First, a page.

Tack cloth is a slightly sticky, reusable piece of fabric material used specifically for removing fine particles off surfaces before you apply a finish to them. For example, you must wipe sawdust off a woodworking project before applying varnish if you want to achieve a flawless appearance. Likewise, cleaning dirt, lint, and any other debris off baseboards or window trim before painting them will result in a smoother look. A tack cloth accomplishes these tasks. You should also use one to wipe off surfaces between coats of stain or paint.
Tack cloths are better than a damp rag because water can damage porous surfaces. They're also different (and much more effective) than an old T-shirt used as a dry rag because they're chemically treated so a maximum amount of dust clings to them. The "tack" factor comes from the cloth being coated in a resinous material, usually a petroleum derivative. Many commercial products are free of wax and silicone that might leave residue on surfaces.
Tack cloths are typically made of cotton gauze or cheesecloth in meshes of various tightness, but because this material can shed lint, manufacturers have solved that problem with the introduction of continuous filament synthetic yarns that are non-fibrous.
How to Use
Tack cloths are for smaller projects. (You wouldn't wipe an expanse of floor or wall with one.) Using a tack cloth couldn't be simpler:
- Vacuum or wipe off any large debris from the surface you want to clean.
- Put on disposable gloves to avoid getting sticky residue on your hands. If you're using a new tack cloth straight out of the package, completely unfold it. Bunch it up in your hand.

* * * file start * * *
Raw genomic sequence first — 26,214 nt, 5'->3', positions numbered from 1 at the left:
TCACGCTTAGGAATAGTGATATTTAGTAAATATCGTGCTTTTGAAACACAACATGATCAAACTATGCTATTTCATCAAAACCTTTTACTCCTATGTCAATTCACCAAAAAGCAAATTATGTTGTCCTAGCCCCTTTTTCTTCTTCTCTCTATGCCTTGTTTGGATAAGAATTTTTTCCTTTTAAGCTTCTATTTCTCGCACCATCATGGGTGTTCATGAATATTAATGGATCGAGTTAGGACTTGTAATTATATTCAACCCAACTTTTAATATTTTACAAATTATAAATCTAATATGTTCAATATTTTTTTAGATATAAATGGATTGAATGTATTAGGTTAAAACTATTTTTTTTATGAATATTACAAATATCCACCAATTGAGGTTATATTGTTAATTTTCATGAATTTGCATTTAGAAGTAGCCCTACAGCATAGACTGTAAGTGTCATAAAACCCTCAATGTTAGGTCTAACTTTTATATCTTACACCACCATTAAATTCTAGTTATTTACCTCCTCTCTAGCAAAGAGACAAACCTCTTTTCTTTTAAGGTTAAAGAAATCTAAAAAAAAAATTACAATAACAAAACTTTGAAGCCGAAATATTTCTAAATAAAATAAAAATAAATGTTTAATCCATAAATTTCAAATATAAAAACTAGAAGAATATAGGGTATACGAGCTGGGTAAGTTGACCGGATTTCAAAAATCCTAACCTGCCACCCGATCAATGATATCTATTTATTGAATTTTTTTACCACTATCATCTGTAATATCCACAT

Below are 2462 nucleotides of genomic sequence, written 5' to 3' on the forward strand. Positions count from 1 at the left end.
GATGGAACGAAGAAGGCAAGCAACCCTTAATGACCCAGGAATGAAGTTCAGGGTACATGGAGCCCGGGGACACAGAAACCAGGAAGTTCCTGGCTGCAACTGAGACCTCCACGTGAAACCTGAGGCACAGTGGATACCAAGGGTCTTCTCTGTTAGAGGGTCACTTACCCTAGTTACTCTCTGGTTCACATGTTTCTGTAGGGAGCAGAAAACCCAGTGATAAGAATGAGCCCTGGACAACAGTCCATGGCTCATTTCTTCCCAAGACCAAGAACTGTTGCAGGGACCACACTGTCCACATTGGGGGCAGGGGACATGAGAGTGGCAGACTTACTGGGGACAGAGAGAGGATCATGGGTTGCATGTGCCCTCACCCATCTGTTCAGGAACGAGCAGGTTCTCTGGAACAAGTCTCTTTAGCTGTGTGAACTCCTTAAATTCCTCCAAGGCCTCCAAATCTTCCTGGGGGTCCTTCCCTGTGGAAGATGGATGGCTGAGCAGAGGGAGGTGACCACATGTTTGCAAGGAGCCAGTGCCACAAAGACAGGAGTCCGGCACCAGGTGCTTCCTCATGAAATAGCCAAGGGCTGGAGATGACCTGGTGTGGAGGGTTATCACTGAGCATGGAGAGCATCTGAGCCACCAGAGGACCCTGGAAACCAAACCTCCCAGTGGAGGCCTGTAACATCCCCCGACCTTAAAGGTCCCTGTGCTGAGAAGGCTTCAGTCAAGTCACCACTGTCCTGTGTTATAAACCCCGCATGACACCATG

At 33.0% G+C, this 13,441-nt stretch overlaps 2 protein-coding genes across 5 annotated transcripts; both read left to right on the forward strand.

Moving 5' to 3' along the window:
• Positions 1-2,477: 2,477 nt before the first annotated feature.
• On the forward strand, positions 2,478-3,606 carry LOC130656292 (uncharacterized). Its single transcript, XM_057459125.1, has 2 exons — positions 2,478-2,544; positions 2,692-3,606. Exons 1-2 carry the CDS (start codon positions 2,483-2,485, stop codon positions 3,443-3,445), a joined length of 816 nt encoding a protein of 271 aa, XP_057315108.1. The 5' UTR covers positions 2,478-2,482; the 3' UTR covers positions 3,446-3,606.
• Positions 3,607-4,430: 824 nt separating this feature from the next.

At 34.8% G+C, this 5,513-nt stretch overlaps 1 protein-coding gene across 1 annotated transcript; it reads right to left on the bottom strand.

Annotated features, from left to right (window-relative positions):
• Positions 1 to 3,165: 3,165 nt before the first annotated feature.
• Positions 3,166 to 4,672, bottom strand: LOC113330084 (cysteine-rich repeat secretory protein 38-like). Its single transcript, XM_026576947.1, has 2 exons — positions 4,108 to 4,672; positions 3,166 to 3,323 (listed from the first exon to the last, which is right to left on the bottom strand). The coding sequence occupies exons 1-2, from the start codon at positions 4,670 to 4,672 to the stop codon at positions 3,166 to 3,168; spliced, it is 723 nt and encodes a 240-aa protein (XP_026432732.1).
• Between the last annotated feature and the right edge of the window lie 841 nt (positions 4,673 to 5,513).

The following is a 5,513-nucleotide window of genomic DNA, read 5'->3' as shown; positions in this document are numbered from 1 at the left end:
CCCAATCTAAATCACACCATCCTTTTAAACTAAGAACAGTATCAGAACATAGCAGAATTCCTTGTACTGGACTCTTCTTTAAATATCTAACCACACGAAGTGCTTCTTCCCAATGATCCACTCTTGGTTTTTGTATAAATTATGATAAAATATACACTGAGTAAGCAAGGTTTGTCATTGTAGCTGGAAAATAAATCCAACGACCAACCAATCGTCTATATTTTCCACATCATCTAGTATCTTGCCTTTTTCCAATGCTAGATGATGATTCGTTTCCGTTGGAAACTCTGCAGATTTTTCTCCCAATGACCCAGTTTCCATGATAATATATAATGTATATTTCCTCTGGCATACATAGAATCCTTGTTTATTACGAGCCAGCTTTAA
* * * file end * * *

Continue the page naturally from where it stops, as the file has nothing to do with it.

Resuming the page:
- Gently wipe the surface to be cleaned immediately before applying a coat of finish. Keep a light touch—you want to avoid leaving behind any traces of residue from the adhesive in the tack cloth.
Store the tack cloth in a resealable sandwich bag to keep it from drying out and accumulating grime. Never rinse or wash a tack cloth. When it's saturated with dust and dirt, throw it away; don't burn it.
Don’t use a tack cloth on
- Dirt and large debris. Tack cloths are designed for dust and other small particles. Either vacuum or wash off the dirt first.
- Damp surfaces.
- Glass, ceramic, porcelain. The tack cloth will leave streaks on them.
- Fabric and leather. It won’t remove dust from soft materials.
Make Your Own Tack Cloth
Commercial tack cloths cost very little, so you probably won't save any money making your own, but it might come in handy.
Things You'll Need
Laundered lint-free cotton, or new cheesecloth, 18 x 36 inches
An airtight jar
- Put on disposable gloves. Soak the fabric in the warm water, then wring it out as much as possible. Fold it a number of times to make a small pad.
- Pour just enough turpentine onto the pad to moisten it, then knead it through the fabric.
- Pour a small amount of varnish onto the pad, and knead it completely through the fabric until it's an even shade of pale yellow.
Store the tack pad sealed in the airtight jar; it can spontaneously combust otherwise. If it dries out during use, you can refresh its tackiness by kneading in a few drops of turpentine and varnish.
Heads up: Tack cloths can leave behind oils that are incompatible with water-based finishes. So if you’re going to be applying a water-based finish to your project, look for a commercial tack cloth designed to be compatible with all paints. Or, you can also use a microfiber towel instead of a tack cloth. Remember never to put a washed microfiber towel in the dryer, as it will collect lint—instead, hang it to dry.